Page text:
The film was inspired by my favorite poem “This is Just to Say” by William Carlos Williams, which I read in my English lit class at UCLA. Over the Christmas holiday, I was reading back though my college journal, where I had written down all my own deep thoughts and poems in my late teens and early twenties, and I found the poem on one page with a note that said, “This would make a good short film.” Now that I have a lot of experience writing and developing short films (I’ve developed over 100 short scripts in a class I teach at UCLA extension), the idea and structure for my film came to me in an instant, and I wrote the first draft in an hour.

Where can we see your films/work and support you?

A lot of my directing work currently lives on my Vimeo channel https://vimeo.com/moniquesorgen . If you live in Asia or Europe, you can find one of the reality series I directed on Fashion One TV, a digital network that isn’t available in the US. The show that’s out is called “No Grey Skies,” it’s about the making of a girl group. I’m still waiting to hear when they’ll release the other two shows I directed for them. If you live in Brazil, you might find an episode of “(Des)Encontros” that I wrote for Sony Brazil. That show is a rom-com anthology about couples meeting and falling in love in Sao Paolo. Also, I have a novel on Amazon called “How Long You Should Wait to Have Sex,” about a girl who gets dumped after sleeps with her perfect man too soon, but then gets a chance to go back in time to find out how long she has to wait to make him fall in love with her. That book is currently being developed for a movie production, which I hope to direct. And of course, anyone should feel free to reach out to me if you want to check out any of my other scripts, with an eye toward production.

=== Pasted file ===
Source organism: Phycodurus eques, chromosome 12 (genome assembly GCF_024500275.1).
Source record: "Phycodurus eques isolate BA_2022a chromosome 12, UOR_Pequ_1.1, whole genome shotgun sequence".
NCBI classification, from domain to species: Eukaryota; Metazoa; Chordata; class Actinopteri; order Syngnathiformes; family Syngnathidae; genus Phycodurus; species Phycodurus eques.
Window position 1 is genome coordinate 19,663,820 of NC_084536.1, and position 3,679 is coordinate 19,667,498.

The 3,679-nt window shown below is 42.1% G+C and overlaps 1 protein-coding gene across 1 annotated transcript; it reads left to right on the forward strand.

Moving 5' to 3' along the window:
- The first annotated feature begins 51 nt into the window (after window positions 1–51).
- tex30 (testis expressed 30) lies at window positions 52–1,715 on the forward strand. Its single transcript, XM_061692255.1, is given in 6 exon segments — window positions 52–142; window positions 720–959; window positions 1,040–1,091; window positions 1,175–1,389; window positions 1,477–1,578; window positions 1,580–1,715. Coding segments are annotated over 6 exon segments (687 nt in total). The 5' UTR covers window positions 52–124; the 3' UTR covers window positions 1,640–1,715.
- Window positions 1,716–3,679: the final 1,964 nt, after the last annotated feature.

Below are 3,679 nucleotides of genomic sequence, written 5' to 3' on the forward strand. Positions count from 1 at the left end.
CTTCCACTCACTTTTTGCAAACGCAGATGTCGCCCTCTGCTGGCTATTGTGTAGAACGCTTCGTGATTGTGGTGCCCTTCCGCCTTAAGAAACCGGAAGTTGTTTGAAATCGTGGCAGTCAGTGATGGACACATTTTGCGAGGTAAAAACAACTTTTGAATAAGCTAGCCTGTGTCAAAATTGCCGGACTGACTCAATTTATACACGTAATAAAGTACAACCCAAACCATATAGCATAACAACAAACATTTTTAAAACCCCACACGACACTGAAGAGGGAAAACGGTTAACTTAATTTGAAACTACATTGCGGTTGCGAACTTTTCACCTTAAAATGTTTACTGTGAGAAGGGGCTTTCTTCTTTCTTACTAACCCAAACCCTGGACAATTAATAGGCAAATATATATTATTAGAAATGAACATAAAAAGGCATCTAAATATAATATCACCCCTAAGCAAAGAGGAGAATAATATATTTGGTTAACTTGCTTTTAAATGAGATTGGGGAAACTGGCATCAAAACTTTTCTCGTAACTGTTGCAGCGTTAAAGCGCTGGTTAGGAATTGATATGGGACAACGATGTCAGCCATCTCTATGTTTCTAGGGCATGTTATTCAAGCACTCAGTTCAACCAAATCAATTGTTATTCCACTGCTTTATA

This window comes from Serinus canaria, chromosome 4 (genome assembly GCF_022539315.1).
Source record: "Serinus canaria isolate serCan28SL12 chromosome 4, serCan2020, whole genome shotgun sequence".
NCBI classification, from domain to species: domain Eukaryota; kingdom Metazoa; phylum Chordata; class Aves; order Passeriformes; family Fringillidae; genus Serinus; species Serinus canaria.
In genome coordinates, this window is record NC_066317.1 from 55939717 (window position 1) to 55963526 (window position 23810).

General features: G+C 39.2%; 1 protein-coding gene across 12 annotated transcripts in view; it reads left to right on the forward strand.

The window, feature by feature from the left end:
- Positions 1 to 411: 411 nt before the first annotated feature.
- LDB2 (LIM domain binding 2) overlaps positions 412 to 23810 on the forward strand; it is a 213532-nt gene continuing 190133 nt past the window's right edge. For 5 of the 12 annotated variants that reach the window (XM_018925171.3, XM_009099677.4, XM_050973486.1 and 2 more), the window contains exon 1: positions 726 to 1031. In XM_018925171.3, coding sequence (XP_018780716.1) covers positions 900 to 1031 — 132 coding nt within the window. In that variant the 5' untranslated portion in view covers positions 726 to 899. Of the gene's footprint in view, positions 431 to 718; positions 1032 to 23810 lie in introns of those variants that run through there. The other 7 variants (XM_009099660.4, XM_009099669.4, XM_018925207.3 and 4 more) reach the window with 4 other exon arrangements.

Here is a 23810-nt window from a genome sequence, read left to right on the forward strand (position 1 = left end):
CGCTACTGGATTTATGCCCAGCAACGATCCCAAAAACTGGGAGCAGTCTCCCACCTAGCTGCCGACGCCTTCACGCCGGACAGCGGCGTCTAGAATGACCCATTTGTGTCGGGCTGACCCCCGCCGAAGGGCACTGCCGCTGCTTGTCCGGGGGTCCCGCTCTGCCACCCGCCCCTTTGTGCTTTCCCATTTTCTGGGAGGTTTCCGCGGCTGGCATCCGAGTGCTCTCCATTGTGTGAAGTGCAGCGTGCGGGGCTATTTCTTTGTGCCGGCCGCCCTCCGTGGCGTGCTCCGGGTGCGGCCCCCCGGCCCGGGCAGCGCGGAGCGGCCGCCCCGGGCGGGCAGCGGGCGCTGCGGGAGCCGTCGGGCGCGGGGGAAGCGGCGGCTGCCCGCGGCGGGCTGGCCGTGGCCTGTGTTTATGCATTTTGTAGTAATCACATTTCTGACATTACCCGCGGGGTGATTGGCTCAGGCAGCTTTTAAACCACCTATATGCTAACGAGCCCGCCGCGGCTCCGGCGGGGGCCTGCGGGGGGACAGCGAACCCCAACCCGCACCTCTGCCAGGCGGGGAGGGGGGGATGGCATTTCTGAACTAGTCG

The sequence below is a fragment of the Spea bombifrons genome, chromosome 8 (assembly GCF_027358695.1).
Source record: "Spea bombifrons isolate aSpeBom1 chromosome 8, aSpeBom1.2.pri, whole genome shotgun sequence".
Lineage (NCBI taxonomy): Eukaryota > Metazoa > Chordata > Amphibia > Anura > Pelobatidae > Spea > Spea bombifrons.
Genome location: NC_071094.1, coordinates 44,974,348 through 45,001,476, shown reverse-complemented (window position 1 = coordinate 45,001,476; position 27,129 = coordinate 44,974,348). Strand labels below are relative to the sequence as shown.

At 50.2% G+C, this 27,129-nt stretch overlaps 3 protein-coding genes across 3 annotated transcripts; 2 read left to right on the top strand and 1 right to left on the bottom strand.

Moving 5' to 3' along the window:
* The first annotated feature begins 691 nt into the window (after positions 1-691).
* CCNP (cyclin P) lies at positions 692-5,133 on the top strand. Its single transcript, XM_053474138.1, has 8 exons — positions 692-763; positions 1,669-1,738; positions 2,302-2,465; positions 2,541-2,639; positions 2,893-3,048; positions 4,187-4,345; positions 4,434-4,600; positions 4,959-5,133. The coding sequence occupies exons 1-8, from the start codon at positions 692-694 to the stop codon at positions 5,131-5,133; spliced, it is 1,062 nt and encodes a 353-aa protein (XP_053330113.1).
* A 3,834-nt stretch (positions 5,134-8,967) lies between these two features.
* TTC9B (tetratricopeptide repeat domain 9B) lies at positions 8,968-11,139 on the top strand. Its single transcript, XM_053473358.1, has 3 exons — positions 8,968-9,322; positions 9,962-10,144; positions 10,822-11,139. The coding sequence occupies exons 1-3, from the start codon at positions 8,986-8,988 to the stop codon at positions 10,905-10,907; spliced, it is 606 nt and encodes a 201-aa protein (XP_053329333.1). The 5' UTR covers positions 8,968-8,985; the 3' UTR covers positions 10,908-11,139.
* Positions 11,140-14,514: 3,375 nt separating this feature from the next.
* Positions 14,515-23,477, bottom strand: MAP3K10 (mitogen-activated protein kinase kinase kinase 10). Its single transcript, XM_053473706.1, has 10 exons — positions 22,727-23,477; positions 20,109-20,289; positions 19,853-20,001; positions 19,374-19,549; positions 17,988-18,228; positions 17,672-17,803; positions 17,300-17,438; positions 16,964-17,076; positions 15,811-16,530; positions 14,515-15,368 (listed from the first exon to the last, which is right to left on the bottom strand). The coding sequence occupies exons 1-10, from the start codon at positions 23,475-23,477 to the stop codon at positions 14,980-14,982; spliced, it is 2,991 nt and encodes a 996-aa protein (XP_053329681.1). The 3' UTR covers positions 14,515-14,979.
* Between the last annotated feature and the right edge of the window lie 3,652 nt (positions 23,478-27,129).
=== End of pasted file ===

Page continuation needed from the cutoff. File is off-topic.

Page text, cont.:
What’s next for you?